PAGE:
Jed woke slowly, hazily. He lay still for a long time, feeling impossibly warm and relaxed, and then reached out a hand – to find that he was alone in the bed. He got up, pulled on Leo’s bathrobe that was lying on a chair beside the bed, and stood in the doorway looking into the living room. Leo was sitting at the table working his way through a pile of paperwork. Jed smiled; this was such a familiar sight. Even on a Sunday Leo always seemed to have piles of work to get through. Jed suspected that some of it was stuff that he should be doing but that Leo had requisitioned because he didn’t want him to have to worry about it on top of everything else right now. Not that Leo would ever admit that; Leo preferred to fix things without anyone noticing if he possibly could. His old friend was wearing a pair of stone coloured chinos and a faded blue shirt. It was good to see him dressed casually – Leo had become such a sleek, well-groomed office animal that sometimes it was easy to forget the tough, streetwise, somewhat grizzled old lion underneath. The seasoned political operative was just Leo’s latest incarnation but he remained fundamentally the same underneath. Jed could still see in him the courageous, stocky kid who had stood unhesitatingly between himself and his father’s fists, and the handsome Air Force officer who had radiated an air of danger.


Jed found himself yawning loudly, and Leo glanced up and gazed at him over the top of his glasses.


“Hey.” Leo smiled.


“Hey,” Jed stretched and glanced at his watch and then frowned and looked around the room for a clock. “What time is it?” He asked. “I think my watch stopped.”


“It’s noon.” Leo grinned. Jed glanced at his watch again.


“Okay, so it didn’t stop. Noon? You’re kidding me! I slept 12 hours straight? Oh boy, no wonder I feel this good.” Jed stretched again, luxuriating in the way he felt after such a long, refreshing sleep. Then he glanced at his watch a third time, still scarcely able to believe the time, and frowned. “I missed church. You should have woken me,” he berated Leo. His friend put down his pen, removed his glasses very slowly, and then raised an extremely dangerous eyebrow.


“And that would be why exactly?” Leo asked. “I mean, we just flew Stanley in from the other side of the country and endured a session of therapy last night that I can only describe as being marginally less painful than having a limb amputated without anaesthesia, and the end result of that seems to be that you’re sleeping again so *of course* I should have woken you up at dawn instead of letting you catch up on some of the sleep you missed.”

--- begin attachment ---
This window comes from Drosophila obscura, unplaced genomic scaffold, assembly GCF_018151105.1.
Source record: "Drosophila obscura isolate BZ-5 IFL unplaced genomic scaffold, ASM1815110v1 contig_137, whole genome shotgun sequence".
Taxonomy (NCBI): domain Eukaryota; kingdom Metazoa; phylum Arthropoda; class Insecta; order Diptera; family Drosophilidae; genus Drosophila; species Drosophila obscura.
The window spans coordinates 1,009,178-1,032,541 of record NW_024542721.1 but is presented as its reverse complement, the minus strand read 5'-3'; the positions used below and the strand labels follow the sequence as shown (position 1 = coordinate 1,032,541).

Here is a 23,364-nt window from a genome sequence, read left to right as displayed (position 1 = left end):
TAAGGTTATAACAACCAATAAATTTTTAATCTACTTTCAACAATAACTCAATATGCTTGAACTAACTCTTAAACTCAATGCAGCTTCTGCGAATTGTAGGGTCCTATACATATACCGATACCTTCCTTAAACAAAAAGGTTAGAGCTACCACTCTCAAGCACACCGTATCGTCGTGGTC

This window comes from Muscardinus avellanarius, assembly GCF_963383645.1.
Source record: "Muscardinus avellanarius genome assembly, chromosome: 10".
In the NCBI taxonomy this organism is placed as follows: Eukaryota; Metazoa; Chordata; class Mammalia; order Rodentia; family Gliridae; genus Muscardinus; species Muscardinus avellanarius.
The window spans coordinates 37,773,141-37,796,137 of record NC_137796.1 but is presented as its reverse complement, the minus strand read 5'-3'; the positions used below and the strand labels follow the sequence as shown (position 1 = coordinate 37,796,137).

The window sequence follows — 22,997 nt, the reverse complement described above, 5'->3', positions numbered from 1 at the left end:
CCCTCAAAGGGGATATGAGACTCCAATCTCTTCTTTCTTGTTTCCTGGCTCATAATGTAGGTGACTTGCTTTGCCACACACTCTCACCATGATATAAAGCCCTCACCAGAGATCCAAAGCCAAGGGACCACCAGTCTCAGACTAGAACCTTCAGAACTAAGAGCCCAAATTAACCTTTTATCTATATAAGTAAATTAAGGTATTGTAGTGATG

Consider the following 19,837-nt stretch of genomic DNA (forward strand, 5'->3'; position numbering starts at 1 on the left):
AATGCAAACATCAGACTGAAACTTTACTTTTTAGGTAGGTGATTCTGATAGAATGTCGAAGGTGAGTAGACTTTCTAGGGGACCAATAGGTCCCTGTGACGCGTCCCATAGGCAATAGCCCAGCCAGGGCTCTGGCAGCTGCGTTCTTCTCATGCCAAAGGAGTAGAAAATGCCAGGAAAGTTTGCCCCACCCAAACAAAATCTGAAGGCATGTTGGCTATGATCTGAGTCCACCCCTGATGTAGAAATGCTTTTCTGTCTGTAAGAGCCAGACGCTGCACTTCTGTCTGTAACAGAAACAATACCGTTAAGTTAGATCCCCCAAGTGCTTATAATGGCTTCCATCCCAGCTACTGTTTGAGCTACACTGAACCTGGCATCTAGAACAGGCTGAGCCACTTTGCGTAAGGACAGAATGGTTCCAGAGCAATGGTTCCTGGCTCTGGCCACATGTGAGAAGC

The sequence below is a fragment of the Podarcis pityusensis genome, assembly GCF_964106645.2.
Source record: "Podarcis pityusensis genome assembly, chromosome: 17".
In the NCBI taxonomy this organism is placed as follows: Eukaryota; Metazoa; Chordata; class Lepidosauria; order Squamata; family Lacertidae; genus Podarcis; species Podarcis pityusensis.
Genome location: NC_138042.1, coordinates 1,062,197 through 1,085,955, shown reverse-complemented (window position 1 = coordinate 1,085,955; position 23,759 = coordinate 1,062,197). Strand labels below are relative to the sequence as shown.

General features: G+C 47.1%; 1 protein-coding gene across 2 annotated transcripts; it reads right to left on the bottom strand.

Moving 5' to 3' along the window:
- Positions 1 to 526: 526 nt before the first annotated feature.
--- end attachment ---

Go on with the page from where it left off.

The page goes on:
“Had you then!” Jed crowed. Leo shot him a look of pure disgust. “You’re grouchy. You should have slept in too,” Jed commented with what he knew to be an infuriating grin. “Oh god I feel good!” He rolled his shoulders experimentally. “I feel like someone’s injected me with pure energy.”


“Good,” Leo commented grumpily picking up his pen again. “So next time you can’t sleep will you talk to me about it earlier and *not* wait 4 nights before telling me so that maybe we can avoid it reaching crisis point again.”


“Oh, Leo, don’t be so tetchy!” Jed scolded. He scooted across the room, slowing down for just long enough to tousle Leo’s hair annoyingly as he passed him, and then he began searching through Leo’s CD collection. “Where’s that Simon and Garfunkel CD, Leo? I feel in need of music.”


“Here.” Leo tossed him the CD from the table. Jed fumbled the catch and Leo sighed and rolled his eyes, muttering ‘klutz’ under his breath.


“I heard that,” Jed told him.


“You were supposed to,” Leo replied, turning back to his work. “Are you going to be very loud and annoying all day because if you are then I’m going to abandon any hope of working right now.”


“You work too hard any way,” Jed commented, slipping the CD into the stereo.


“I’ll take that as ‘yes’ to the loud and annoying question then,” Leo said, putting his pen down once more with a sigh.


“Oh don’t stop working on my account. I’ll take a shower and head back to the office,” Jed said, zooming around the room in time to the music on his way towards the bathroom.


“No you won’t,” Leo said. Jed stopped and glanced back over his shoulder.